Infosec Cloud is delighted to have been shortlisted for this year’s British Legal Awards. The company’s Security Awareness Training and Testing (SATT) managed service has been recognised as a finalist for the Supplier of the Year (Technology) Award.

    Organised by ‘Legal Week’, the awards will be judged by an independent panel of judges made up of senior in-house lawyers, former managing and senior partners and other senior business figures.

    Infosec Cloud’s entry focuses on the company’s Legal Sector Security Awareness Training and Testing (SATT) managed service, developed to stop IT End Users causing security incidents.

    Holding high value information and financial details, Legal Practices and Partnerships are particular targets for cyber criminals. Plus Firms have a high proportion of senior staff members who may be reluctant to follow corporate security procedures, and staff are under increasing time and workload pressures, making them even more vulnerable to today’s sophisticated cyber-attacks.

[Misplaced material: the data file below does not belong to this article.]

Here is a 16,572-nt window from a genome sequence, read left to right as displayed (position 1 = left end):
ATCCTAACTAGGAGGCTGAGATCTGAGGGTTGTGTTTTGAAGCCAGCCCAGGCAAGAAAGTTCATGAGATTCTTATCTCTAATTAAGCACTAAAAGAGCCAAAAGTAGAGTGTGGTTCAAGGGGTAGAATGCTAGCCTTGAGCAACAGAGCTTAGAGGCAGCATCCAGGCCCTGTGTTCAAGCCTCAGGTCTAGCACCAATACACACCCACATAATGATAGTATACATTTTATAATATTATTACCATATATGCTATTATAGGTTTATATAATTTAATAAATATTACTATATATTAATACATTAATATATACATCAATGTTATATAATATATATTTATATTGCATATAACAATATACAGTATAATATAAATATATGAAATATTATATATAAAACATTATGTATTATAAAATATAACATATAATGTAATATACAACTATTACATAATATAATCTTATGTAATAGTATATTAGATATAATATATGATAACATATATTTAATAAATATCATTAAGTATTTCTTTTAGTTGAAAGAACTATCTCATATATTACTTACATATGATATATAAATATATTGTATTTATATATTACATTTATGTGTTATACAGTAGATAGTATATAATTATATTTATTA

To help the legal sector protect their data, clients and reputation, and following an in-depth market evaluation, Infosec Cloud developed their own fully managed Security Awareness Training and Testing (SATT) service. The service was launched in 2014.

    Today, nearly 80,000 IT End Users, across the UK, are enrolled on the Infosec Cloud SATT service. Legal customers include many of the top 200 law firms and all grade the service as ‘meets or exceeds expectations’ (quarterly satisfaction survey). The SATT service is applicable to organisations of all sizes, whether national or regional, plus the company is working with both LEXCEL assessors and Law Firm Networks.

    Commenting on the awards, Infosec Cloud Managing Director, Pete Sherwood says: “Being shortlisted for this award is great recognition for the service we have developed and the value it is providing to the Legal Sector in terms of keeping Firms and Partnerships cyber safe”.

    Security awareness training is not new, however the way that it is delivered, tracked and kept front of mind by Infosec Cloud is new. The SATT service comprises both training and ongoing testing with focused remedial training. The company has invested in a dedicated SATT team that researches, builds and tracks the simulated cyber-attacks, with bespoke content created for each customer.